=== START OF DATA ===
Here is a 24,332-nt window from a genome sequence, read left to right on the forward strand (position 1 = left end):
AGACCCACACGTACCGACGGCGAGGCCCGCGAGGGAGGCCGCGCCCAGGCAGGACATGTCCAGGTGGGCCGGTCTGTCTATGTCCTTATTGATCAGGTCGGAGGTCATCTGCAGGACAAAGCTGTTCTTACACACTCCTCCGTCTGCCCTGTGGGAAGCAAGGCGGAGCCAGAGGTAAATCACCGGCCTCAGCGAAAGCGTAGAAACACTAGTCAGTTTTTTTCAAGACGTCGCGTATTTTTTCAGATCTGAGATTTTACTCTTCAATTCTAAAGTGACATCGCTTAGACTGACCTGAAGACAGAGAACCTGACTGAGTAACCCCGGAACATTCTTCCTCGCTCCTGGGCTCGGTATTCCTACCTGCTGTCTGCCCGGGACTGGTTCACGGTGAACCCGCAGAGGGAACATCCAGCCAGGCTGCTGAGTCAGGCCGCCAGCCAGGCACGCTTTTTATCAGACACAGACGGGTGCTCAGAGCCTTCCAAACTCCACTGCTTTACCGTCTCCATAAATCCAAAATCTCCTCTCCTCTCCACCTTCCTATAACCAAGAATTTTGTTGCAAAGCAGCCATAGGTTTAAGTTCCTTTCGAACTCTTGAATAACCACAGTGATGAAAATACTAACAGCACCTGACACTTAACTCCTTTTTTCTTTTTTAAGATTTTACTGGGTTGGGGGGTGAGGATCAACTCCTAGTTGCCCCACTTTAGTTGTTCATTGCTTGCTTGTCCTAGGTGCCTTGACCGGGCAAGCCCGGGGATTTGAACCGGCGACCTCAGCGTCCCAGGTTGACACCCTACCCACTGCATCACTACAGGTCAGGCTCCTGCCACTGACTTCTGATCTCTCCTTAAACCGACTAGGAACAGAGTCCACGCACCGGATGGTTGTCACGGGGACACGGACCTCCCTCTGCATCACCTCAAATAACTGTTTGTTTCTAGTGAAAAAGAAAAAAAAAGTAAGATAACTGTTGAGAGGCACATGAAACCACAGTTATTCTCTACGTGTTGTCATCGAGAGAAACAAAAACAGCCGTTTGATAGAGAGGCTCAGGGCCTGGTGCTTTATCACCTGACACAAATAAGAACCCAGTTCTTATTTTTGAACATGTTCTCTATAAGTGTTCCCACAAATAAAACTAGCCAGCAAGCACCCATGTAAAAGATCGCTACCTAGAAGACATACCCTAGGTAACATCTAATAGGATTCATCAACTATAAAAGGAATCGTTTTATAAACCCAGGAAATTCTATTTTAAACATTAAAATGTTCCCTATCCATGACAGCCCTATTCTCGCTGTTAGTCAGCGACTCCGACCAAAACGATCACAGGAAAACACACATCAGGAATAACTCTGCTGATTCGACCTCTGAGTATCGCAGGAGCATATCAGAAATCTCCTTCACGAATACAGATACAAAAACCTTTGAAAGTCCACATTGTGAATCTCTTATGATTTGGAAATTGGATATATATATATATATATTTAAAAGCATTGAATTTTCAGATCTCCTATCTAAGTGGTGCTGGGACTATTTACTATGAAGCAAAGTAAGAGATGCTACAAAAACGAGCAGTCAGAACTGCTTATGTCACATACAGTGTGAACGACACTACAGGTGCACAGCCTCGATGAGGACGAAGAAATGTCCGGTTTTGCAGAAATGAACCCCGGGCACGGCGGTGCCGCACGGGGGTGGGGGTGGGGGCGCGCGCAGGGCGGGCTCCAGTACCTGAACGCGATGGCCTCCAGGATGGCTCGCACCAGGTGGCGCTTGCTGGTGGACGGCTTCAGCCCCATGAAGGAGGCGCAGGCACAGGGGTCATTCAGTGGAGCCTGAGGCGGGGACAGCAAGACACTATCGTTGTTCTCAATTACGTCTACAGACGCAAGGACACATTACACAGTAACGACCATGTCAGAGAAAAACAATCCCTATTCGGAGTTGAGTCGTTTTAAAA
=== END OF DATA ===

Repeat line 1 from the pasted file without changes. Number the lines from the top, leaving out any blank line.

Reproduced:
Here is a 24,332-nt window from a genome sequence, read left to right on the forward strand (position 1 = left end):